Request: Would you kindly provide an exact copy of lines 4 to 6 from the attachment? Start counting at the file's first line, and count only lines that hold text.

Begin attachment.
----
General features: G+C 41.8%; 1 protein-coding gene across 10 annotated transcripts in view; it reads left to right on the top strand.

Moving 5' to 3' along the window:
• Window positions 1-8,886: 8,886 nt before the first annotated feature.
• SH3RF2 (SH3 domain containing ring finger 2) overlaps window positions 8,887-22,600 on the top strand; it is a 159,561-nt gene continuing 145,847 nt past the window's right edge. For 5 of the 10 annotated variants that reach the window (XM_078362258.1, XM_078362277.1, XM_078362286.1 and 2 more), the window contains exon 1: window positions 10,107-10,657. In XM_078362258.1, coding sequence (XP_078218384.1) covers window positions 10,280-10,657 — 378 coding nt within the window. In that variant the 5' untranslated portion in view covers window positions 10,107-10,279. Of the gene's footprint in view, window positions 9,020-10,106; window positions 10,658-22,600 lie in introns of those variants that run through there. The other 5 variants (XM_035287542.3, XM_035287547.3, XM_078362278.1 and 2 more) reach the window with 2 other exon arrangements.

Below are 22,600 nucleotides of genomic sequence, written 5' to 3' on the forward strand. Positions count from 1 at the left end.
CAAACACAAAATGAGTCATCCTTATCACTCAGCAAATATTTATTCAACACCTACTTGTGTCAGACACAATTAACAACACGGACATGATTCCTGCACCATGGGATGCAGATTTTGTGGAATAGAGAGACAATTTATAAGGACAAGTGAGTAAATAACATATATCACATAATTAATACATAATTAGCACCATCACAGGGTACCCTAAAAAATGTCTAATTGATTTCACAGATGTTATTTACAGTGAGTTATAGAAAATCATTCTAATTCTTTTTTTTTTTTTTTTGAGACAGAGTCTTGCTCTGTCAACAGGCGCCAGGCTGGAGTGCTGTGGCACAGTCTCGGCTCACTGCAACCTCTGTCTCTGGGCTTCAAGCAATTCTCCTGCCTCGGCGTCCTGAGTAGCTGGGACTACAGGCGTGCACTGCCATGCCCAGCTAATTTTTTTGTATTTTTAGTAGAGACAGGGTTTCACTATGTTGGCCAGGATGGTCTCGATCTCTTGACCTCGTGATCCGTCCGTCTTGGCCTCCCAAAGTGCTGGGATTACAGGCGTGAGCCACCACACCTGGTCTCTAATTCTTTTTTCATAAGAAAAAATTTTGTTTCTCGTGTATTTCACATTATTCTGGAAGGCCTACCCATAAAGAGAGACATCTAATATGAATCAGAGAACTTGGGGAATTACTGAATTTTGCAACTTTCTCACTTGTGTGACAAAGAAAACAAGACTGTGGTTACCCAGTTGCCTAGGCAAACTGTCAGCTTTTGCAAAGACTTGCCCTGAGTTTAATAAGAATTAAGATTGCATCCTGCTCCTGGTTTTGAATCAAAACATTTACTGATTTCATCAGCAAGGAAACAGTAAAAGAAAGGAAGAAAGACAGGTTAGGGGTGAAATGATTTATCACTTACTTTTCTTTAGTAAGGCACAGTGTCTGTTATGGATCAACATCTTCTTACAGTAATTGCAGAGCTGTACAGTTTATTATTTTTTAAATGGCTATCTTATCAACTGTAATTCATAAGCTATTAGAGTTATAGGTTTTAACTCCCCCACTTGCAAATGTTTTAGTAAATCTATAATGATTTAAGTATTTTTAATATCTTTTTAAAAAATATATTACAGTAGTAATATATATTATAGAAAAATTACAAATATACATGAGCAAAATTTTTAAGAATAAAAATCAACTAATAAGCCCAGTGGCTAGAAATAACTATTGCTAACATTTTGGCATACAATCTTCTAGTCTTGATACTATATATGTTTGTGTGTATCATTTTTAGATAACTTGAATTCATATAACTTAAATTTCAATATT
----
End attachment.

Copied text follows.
• SH3RF2 (SH3 domain containing ring finger 2) overlaps window positions 8,887-22,600 on the top strand; it is a 159,561-nt gene continuing 145,847 nt past the window's right edge. For 5 of the 10 annotated variants that reach the window (XM_078362258.1, XM_078362277.1, XM_078362286.1 and 2 more), the window contains exon 1: window positions 10,107-10,657. In XM_078362258.1, coding sequence (XP_078218384.1) covers window positions 10,280-10,657 — 378 coding nt within the window. In that variant the 5' untranslated portion in view covers window positions 10,107-10,279. Of the gene's footprint in view, window positions 9,020-10,106; window positions 10,658-22,600 lie in introns of those variants that run through there. The other 5 variants (XM_035287542.3, XM_035287547.3, XM_078362278.1 and 2 more) reach the window with 2 other exon arrangements.

Below are 22,600 nucleotides of genomic sequence, written 5' to 3' on the forward strand. Positions count from 1 at the left end.
CAAACACAAAATGAGTCATCCTTATCACTCAGCAAATATTTATTCAACACCTACTTGTGTCAGACACAATTAACAACACGGACATGATTCCTGCACCATGGGATGCAGATTTTGTGGAATAGAGAGACAATTTATAAGGACAAGTGAGTAAATAACATATATCACATAATTAATACATAATTAGCACCATCACAGGGTACCCTAAAAAATGTCTAATTGATTTCACAGATGTTATTTACAGTGAGTTATAGAAAATCATTCTAATTCTTTTTTTTTTTTTTTTGAGACAGAGTCTTGCTCTGTCAACAGGCGCCAGGCTGGAGTGCTGTGGCACAGTCTCGGCTCACTGCAACCTCTGTCTCTGGGCTTCAAGCAATTCTCCTGCCTCGGCGTCCTGAGTAGCTGGGACTACAGGCGTGCACTGCCATGCCCAGCTAATTTTTTTGTATTTTTAGTAGAGACAGGGTTTCACTATGTTGGCCAGGATGGTCTCGATCTCTTGACCTCGTGATCCGTCCGTCTTGGCCTCCCAAAGTGCTGGGATTACAGGCGTGAGCCACCACACCTGGTCTCTAATTCTTTTTTCATAAGAAAAAATTTTGTTTCTCGTGTATTTCACATTATTCTGGAAGGCCTACCCATAAAGAGAGACATCTAATATGAATCAGAGAACTTGGGGAATTACTGAATTTTGCAACTTTCTCACTTGTGTGACAAAGAAAACAAGACTGTGGTTACCCAGTTGCCTAGGCAAACTGTCAGCTTTTGCAAAGACTTGCCCTGAGTTTAATAAGAATTAAGATTGCATCCTGCTCCTGGTTTTGAATCAAAACATTTACTGATTTCATCAGCAAGGAAACAGTAAAAGAAAGGAAGAAAGACAGGTTAGGGGTGAAATGATTTATCACTTACTTTTCTTTAGTAAGGCACAGTGTCTGTTATGGATCAACATCTTCTTACAGTAATTGCAGAGCTGTACAGTTTATTATTTTTTAAATGGCTATCTTATCAACTGTAATTCATAAGCTATTAGAGTTATAGGTTTTAACTCCCCCACTTGCAAATGTTTTAGTAAATCTATAATGATTTAAGTATTTTTAATATCTTTTTAAAAAATATATTACAGTAGTAATATATATTATAGAAAAATTACAAATATACATGAGCAAAATTTTTAAGAATAAAAATCAACTAATAAGCCCAGTGGCTAGAAATAACTATTGCTAACATTTTGGCATACAATCTTCTAGTCTTGATACTATATATGTTTGTGTGTATCATTTTTAGATAACTTGAATTCATATAACTTAAATTTCAATATT